Ladies - thank you for your bravery in coming forward and for speaking to what you experienced. You are protecting future students and I personally am incredibly impressed by what you've done. We believe you!


Cool to see that the mollycoddling parents of a couple of RC harassers have created Daily comment accounts to defend their sons! Maybe if you put as much effort into making your sons better people as you do into smearing their targets, the culture at the RC would change. To the students who commented as sources for this article, ignore these vile trolls. You were courageous to come forward with this. You've exposed a culture of abuse and (almost) everyone reading this article can see it. The RC can and must do better to protect its students. This isn't about taking punitive measures against children (the perpetrators are, after all, often underage themselves), but about protecting children who have been victimized and putting their needs first.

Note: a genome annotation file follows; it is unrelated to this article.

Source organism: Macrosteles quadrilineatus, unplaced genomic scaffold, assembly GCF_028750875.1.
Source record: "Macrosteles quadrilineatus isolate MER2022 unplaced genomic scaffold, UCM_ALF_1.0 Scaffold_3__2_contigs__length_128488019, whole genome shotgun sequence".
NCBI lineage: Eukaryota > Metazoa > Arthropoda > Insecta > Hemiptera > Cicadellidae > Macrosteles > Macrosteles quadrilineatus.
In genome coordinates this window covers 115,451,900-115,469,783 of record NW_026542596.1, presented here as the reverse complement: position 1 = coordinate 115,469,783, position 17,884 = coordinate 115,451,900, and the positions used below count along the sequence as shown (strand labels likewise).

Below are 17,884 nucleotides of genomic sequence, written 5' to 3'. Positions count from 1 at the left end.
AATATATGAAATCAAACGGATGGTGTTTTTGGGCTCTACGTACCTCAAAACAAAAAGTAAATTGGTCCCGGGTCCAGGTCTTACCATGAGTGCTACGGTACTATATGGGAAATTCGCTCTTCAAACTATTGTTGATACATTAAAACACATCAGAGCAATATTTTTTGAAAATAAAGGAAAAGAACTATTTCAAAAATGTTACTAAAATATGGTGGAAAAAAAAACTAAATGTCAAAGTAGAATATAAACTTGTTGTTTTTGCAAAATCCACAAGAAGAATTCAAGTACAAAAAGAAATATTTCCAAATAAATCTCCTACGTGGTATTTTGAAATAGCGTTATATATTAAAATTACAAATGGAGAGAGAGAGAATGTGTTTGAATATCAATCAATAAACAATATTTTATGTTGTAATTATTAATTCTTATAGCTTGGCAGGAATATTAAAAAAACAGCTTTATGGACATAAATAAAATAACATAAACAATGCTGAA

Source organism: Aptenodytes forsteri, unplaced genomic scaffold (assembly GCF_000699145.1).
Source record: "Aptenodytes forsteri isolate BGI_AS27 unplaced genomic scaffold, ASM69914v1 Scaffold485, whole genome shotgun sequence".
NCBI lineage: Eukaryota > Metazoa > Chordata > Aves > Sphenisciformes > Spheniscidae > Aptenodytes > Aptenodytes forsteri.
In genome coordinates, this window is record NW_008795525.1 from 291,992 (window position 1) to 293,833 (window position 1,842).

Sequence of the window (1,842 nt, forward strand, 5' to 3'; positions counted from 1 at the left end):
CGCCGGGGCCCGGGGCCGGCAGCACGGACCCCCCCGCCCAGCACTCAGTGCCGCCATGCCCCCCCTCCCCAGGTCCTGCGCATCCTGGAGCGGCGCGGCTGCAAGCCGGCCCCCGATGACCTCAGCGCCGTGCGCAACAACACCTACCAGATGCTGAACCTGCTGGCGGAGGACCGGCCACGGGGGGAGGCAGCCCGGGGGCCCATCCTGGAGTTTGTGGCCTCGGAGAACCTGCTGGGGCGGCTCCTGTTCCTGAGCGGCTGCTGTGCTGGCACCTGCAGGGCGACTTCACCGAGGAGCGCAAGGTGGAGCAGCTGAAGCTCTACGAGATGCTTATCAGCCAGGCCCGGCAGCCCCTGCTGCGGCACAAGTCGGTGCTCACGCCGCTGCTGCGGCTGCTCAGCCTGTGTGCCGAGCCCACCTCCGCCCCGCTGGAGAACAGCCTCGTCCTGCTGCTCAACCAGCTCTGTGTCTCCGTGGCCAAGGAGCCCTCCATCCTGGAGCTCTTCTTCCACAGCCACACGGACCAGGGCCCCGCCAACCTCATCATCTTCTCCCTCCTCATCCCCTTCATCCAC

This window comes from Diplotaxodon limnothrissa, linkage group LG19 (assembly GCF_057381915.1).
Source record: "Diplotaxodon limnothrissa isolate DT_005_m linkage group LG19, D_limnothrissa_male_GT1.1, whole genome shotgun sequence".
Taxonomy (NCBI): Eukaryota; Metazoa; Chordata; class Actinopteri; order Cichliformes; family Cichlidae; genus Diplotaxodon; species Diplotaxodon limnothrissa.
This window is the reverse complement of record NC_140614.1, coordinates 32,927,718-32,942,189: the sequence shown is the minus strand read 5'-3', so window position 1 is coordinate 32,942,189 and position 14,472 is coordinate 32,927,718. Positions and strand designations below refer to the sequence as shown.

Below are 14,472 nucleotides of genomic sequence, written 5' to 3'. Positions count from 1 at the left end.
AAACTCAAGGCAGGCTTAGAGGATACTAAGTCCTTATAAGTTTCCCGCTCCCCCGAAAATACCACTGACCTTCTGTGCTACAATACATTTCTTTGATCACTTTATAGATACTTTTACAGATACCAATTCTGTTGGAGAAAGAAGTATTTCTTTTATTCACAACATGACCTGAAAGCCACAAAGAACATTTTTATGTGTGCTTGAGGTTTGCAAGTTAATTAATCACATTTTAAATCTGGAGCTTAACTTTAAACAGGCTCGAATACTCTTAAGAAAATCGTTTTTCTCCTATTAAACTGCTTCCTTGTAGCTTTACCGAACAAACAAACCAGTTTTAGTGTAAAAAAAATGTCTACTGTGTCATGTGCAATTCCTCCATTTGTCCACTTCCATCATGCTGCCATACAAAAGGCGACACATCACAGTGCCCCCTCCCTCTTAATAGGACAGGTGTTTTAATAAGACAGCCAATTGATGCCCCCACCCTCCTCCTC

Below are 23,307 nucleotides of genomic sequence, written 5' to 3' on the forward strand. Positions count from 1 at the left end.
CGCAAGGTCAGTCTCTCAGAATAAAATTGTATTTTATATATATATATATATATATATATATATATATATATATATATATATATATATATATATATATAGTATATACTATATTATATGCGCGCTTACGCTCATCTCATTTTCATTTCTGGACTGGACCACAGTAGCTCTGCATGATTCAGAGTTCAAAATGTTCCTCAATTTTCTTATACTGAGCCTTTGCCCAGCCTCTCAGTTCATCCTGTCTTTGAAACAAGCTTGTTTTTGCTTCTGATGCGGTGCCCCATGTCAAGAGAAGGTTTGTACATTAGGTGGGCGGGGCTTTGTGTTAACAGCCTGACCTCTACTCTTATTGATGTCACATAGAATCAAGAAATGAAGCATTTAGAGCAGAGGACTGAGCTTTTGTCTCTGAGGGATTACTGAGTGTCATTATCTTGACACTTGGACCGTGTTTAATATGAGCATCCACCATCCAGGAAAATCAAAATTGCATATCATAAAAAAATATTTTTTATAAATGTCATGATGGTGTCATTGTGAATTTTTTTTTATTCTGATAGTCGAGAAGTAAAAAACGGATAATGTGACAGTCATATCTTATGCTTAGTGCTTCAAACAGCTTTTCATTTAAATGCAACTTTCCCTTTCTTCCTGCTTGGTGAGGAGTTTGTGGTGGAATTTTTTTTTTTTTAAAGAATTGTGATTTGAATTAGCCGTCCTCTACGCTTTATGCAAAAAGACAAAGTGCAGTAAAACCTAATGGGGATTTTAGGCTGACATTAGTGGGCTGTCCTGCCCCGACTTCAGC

“High quality” journalism right there.

This article could simply have said “teenagers caught behaving like teenagers, while elders shake their heads in disapproval.”

Can an article be written these days without using the term “misogyny”? Get over yourselves.


It could say that, but then it wouldn't fulfill the requisites for diversity credits which requires at least 2 of the 5 categories be selectively villainized; Americans, whites, males, heterosexuals and cisgenders. The author adequately addressed 2 out of 5, the bare minimum for a 2 credit course. Number three used to be Men, but now it's just males to includes boys as well for the sake of inclusion. I think the issues in this article are real and could be easily addressed by extending anti-male training to children as young as preschoolers. It's important that young boys grow up hating themselves for being what they are so they don't become predators when they hit puberty. Female's are immune to these afflictions by the way.